The impact of temporal artery biopsy for the diagnosis of giant cell arteritis in clinical practice in a tertiary university hospital.
PLoS One. 2019;14(3):e0210845
Authors: Kaltsonoudis E, Pelechas E, Papoudou-Bai A, Markatseli TE, Elisaf M, Voulgari PV, Drosos AA
BACKGROUND: Temporal artery biopsy (TAB) is useful in assisting with giant cell arteritis (GCA) diagnosis but lacks sensitivity. The aim of our study was to assess the diagnostic impact of TAB histology in patients with suspected GCA on hospital admission.
METHODS: A prospectively maintained database was queried for all TABs performed between 1-1-2000 until 31-12-2017 at the University Hospital of Ioannina. Thus, inclusion criteria were made on the grounds of every patient that underwent a TAB during the above-mentioned period, regardless of demographic, clinical and laboratory data.
RESULTS: Two hundred forty-five TABs were included (149 females and 96 males), with a mean age of 64.5 (±3.5) years. The mean symptoms duration until admission to the hospital was 8.6 (±1.3) weeks and all had elevated acute phase reactants on admission. The reasons of admission were fever of unknown origin (FUO) in 114 (46.5%) patients, symptoms of polymyalgia rheumatica (PMR) in 84 (34.3%), new headache in 33 (13.5%), anemia of chronic disease (ACD) in 8 (3.32%) and eye disturbances in 6 (2.5%) patients. Positive results were found in 49 (20%) TABs. More specifically, in 14% of patients with FUO, 21% in those with PMR, while in patients with a new headache the percentage was 27%. Finally, 5 out of 6 (83.3%) of patients with ocular symptoms and only one (12.5%) of those suffering from ACD. Visual manifestations and FUO are correlated with a positive TAB.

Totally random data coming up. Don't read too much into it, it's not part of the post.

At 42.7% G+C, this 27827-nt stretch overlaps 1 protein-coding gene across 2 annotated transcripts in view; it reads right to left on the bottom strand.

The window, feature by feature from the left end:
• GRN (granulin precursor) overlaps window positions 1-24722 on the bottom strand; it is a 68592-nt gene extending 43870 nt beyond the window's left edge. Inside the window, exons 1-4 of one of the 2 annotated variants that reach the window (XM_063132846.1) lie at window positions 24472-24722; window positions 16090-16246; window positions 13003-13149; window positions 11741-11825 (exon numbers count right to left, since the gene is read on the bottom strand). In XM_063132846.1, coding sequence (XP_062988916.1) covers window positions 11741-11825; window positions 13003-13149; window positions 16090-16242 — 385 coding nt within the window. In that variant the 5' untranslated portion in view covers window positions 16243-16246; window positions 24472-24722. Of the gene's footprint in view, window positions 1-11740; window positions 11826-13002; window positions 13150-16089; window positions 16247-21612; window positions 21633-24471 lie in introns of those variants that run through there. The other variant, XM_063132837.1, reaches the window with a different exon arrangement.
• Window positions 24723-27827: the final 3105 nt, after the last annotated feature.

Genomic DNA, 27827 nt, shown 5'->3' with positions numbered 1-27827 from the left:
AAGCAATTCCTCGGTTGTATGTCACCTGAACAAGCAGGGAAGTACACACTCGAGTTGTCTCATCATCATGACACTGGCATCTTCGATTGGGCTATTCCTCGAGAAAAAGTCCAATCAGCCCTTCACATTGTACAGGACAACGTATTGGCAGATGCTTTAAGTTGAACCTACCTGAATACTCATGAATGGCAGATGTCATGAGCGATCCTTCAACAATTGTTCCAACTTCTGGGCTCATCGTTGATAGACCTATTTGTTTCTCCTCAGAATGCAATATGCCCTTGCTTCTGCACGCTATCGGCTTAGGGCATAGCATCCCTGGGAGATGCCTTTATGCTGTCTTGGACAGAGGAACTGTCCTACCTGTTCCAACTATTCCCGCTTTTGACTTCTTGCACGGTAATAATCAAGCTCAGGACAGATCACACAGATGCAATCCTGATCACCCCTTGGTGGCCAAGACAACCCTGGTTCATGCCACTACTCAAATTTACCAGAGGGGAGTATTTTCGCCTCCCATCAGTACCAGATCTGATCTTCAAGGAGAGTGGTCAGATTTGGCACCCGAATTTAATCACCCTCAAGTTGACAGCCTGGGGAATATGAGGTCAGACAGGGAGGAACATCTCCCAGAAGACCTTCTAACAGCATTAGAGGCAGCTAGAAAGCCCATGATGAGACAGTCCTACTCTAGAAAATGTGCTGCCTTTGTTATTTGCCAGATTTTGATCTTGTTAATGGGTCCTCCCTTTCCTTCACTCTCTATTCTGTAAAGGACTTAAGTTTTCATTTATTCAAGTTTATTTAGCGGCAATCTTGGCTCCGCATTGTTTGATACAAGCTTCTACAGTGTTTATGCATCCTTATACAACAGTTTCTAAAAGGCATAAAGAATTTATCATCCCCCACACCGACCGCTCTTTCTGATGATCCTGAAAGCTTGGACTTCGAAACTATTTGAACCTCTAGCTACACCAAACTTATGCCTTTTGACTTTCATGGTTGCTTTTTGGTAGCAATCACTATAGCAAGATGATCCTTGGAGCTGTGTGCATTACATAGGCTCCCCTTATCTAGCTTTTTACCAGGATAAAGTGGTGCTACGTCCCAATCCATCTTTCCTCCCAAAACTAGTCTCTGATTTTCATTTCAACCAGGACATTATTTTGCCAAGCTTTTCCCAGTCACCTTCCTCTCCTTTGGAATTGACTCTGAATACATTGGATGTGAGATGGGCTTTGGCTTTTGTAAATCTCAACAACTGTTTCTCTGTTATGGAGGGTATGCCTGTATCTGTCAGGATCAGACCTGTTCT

CONCLUSION: It seems that TAB is useful in assisting with GCA diagnosis, but lacks sensitivity.
PMID: 30925156 [PubMed - in process]